Scope and scalability

Small and mid-sized schools may end up struggling under the weight of costly, complicated products designed for large institutions. It’s important to assess whether the size of the product suits the size of your school, and also whether the system can grow with you and meet your future needs, five or ten years down the road.

Time

The process of searching for, deciding on and finally implementing an SIS can take several months or even years. As you weigh your options, consider how much flexibility you have for a lengthy, labor-intensive implementation versus opting for a lighter system that could be up and running quickly. Also consider how much time are you saving in the long run by streamlining efforts and improving efficiency.

Personnel

Though it may at times feel like a herculean effort to bring all the key players on board with a decision about an SIS, consider how well the system works for everyone involved. And be sure to scope out what training, resources and support the vendor provides for onboarding and upkeep.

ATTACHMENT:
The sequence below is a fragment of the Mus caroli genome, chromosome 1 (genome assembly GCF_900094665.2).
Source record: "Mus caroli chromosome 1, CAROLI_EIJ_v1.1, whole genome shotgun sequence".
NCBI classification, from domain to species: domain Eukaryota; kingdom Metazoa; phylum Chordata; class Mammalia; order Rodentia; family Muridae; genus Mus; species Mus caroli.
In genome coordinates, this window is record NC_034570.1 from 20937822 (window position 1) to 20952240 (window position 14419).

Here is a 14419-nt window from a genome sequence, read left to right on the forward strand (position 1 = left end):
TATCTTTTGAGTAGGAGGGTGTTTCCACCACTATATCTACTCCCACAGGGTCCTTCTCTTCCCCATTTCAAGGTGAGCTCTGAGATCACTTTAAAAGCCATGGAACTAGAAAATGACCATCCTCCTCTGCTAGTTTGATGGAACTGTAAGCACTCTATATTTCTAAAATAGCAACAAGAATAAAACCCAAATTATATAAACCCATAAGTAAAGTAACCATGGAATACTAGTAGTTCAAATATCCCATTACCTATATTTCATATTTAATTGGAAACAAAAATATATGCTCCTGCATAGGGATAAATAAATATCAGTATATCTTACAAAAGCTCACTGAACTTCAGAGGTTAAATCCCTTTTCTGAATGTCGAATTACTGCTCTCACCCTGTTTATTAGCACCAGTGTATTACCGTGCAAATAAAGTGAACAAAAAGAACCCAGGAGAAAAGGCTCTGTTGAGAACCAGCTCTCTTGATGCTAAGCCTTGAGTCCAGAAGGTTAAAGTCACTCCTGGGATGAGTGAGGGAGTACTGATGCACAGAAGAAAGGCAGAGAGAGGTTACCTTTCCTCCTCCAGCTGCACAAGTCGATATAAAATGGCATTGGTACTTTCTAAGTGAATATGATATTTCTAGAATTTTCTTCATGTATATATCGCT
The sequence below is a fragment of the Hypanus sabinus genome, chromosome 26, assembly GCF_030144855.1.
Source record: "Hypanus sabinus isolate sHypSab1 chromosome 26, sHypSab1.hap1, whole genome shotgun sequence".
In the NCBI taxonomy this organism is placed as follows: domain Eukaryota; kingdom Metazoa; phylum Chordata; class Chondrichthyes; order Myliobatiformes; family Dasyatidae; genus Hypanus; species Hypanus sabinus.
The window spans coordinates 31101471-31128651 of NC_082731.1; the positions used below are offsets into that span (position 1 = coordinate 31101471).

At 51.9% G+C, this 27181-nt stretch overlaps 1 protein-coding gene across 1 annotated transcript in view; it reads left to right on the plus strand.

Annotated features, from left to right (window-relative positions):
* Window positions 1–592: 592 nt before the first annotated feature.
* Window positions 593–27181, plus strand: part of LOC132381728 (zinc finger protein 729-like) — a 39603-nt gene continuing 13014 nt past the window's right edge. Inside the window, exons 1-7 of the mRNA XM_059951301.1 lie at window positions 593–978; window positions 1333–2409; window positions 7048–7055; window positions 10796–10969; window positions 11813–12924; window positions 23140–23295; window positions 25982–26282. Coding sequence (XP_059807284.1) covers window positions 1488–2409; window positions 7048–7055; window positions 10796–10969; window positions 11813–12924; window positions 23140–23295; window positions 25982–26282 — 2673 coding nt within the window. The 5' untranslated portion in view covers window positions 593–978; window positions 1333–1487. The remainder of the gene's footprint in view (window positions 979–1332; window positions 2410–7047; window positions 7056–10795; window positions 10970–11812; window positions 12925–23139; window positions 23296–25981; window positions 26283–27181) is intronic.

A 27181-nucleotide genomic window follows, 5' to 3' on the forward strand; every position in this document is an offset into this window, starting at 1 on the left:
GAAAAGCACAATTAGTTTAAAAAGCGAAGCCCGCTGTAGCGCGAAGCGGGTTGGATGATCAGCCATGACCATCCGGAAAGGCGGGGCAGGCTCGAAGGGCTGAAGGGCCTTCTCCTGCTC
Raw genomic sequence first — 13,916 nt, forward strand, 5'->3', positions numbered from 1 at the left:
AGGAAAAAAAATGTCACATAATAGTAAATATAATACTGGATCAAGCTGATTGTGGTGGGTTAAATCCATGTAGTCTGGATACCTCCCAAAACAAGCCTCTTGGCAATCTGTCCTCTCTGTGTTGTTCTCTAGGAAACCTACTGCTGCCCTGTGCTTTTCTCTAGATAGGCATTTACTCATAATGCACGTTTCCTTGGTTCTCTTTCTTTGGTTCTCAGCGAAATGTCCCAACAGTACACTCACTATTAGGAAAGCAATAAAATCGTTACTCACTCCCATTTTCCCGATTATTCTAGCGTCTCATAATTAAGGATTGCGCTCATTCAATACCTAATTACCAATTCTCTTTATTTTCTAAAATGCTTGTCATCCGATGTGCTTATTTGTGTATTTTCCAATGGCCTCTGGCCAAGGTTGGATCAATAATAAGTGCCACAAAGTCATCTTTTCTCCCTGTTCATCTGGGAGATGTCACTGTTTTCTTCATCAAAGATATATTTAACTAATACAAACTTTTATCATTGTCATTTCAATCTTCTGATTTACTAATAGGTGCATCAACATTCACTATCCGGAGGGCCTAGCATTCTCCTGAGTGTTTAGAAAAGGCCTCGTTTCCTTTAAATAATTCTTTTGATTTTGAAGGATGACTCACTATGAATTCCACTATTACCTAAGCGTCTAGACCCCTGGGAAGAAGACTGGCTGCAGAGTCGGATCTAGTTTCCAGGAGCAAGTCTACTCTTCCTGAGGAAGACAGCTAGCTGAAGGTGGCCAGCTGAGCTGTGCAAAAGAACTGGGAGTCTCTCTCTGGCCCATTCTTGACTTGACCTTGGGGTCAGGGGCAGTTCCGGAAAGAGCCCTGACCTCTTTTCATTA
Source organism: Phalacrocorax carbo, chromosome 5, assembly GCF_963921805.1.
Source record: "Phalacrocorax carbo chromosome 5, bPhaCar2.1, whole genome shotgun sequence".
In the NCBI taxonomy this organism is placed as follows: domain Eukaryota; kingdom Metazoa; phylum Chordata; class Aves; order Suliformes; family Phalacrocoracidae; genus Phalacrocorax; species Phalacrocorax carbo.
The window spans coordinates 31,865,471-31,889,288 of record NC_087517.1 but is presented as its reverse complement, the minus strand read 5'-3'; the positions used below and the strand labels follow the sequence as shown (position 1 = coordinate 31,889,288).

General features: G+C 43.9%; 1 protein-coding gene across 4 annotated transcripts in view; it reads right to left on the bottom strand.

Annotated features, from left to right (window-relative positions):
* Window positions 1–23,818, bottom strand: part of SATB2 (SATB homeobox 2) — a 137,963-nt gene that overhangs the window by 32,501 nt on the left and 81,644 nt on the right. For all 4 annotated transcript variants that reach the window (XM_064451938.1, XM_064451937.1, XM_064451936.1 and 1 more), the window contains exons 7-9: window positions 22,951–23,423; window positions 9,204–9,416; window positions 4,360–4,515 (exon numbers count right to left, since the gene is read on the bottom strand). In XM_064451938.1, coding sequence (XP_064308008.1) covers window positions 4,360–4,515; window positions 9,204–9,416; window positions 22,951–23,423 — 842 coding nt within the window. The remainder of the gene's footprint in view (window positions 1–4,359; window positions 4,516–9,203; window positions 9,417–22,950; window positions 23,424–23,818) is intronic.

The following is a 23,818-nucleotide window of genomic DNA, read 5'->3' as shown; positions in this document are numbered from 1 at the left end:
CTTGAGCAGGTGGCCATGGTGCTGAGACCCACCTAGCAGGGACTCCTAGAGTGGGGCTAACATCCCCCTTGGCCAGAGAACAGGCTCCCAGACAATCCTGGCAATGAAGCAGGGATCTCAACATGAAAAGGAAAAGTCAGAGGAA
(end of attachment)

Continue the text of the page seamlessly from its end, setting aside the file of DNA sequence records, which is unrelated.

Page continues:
Integrations

An SIS manages administrative needs for schools, but there are other aspects of the educational experience that it doesn’t cover. For those, understanding common integrations will ensure that you get the most out of your software selection.

  • Learning management systems. An LMS (such as Moodle, Blackboard, Canvas or Brightspace) helps faculty manage the classroom experience, including content delivery, attendance monitoring and achievement tracking. Here’s what you need to know about choosing an LMS.
  • Reporting. Some vendors will tightly integrate with a reporting system (like Crystal Reports) to help you maximize your data by providing increased access to canned reports.
  • Wealth screening. If you plan to use your SIS to its fullest capacity, covering the full student lifecycle through alumni and development relations, integration with third-party wealth screening will help focus your campaigns.
  • Financial Aid.An SIS may have the full capacity to service financial aid’including billing, packaging and government reporting’but third-party financial aid software (EdExpress, Powerfaids and BEN) can also be integrated.

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Selecting a Learning Management System (LMS) – What You Need to Know

A Learning Management System (LMS) is software that universities can use to plan, develop, deliver, and assess the online portions of an educational program, whether that is an extension of an in-person class, or native eLearning.